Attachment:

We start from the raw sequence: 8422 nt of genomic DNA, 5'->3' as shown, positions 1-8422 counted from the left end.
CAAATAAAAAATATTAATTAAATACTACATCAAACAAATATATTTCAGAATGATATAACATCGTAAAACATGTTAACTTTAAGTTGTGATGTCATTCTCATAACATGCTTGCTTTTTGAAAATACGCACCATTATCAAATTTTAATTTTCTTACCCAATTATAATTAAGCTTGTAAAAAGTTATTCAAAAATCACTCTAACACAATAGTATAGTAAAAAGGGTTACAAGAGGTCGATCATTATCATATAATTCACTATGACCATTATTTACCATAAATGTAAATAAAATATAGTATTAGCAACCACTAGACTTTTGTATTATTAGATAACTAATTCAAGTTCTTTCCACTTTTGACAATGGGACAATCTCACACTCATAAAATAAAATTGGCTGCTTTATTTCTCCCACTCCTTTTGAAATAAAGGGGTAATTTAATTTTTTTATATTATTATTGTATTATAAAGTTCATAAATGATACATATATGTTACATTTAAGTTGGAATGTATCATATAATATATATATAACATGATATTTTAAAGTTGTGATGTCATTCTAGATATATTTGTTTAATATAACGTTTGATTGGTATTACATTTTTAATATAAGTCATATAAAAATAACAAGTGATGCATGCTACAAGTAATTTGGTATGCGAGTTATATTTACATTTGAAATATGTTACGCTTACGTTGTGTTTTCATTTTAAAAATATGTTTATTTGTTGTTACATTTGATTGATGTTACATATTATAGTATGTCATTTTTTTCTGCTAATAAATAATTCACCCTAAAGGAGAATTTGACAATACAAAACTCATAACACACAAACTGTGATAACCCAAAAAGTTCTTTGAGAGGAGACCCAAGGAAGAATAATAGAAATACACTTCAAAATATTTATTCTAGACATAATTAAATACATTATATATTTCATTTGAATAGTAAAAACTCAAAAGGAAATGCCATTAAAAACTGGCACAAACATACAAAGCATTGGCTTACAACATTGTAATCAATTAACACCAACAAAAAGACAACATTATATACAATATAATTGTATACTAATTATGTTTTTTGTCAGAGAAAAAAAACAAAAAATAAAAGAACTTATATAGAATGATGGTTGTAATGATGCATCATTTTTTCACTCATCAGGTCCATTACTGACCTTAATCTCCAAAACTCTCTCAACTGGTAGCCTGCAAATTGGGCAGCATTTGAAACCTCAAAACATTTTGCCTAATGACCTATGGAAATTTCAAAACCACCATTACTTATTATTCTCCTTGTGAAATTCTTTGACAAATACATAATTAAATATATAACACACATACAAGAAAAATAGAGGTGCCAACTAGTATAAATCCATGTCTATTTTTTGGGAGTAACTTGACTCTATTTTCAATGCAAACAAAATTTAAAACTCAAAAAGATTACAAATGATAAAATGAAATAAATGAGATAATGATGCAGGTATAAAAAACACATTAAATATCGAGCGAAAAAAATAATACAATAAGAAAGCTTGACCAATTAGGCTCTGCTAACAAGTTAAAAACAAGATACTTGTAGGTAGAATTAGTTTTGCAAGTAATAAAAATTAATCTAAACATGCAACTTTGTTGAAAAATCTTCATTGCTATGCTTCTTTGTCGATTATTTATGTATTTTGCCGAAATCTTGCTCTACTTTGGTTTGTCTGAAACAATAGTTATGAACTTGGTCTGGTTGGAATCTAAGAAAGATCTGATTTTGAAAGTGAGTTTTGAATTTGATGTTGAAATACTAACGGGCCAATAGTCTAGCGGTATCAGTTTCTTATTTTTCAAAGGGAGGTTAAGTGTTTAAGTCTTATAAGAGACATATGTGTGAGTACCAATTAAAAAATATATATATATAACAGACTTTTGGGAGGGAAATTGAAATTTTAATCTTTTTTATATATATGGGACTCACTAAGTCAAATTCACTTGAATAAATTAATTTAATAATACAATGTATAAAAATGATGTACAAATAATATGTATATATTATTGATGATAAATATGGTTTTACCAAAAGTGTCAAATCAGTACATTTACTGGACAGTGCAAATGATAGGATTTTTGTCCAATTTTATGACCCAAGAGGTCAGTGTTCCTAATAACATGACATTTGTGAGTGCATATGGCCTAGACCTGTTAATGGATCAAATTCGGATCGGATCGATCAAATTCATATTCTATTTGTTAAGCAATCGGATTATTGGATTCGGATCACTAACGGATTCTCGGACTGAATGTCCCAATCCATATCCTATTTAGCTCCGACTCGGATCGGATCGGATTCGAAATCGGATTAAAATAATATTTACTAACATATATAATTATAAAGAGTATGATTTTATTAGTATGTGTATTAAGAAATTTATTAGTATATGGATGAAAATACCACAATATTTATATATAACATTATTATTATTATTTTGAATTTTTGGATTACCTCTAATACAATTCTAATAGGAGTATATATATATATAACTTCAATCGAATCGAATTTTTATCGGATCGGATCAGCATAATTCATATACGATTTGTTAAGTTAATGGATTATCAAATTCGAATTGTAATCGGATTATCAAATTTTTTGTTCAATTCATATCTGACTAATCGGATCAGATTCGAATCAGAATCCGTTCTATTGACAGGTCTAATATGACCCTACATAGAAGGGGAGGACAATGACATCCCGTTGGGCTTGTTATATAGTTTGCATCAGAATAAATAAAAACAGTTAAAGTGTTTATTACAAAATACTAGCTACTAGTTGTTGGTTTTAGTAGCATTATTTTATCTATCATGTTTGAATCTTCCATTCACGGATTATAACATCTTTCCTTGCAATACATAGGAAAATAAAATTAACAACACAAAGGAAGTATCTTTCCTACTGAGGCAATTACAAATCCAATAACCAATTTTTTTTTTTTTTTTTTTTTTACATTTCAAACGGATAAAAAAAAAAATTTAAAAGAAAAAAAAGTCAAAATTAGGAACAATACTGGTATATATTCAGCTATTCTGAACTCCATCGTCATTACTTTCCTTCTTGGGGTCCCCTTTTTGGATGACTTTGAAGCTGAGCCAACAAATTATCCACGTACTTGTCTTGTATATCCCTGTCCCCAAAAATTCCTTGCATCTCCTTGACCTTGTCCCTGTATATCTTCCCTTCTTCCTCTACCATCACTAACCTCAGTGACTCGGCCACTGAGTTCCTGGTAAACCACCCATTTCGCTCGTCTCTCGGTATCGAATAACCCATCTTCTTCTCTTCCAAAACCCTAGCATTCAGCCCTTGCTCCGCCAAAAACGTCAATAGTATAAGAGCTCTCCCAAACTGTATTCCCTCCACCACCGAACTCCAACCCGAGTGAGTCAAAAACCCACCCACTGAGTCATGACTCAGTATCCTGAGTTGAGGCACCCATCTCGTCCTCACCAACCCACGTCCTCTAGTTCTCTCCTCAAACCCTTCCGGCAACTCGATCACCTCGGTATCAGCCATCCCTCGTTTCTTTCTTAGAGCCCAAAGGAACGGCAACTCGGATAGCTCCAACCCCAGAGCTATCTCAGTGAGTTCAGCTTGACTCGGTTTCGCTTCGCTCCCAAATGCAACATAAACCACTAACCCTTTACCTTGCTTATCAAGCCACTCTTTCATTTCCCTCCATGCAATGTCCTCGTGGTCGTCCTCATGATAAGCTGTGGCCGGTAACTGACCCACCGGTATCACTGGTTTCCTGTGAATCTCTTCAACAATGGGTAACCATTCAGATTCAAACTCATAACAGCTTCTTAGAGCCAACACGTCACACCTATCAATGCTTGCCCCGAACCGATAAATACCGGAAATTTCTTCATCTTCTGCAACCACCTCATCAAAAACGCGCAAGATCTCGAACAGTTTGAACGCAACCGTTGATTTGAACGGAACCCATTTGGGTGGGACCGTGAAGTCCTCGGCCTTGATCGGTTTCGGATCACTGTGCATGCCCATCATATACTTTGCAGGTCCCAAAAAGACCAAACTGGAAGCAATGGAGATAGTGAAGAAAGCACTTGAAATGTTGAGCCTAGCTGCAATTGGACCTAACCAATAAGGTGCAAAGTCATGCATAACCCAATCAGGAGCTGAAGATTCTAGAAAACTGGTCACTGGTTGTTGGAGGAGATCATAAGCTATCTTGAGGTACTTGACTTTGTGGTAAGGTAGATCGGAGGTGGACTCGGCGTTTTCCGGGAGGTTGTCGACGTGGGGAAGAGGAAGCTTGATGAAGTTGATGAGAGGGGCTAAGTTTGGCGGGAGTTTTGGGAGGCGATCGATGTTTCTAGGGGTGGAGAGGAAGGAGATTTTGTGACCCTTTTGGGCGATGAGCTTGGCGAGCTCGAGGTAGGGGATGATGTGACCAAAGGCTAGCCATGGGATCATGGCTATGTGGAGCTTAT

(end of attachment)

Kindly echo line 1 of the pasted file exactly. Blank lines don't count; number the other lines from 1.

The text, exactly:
We start from the raw sequence: 8422 nt of genomic DNA, 5'->3' as shown, positions 1-8422 counted from the left end.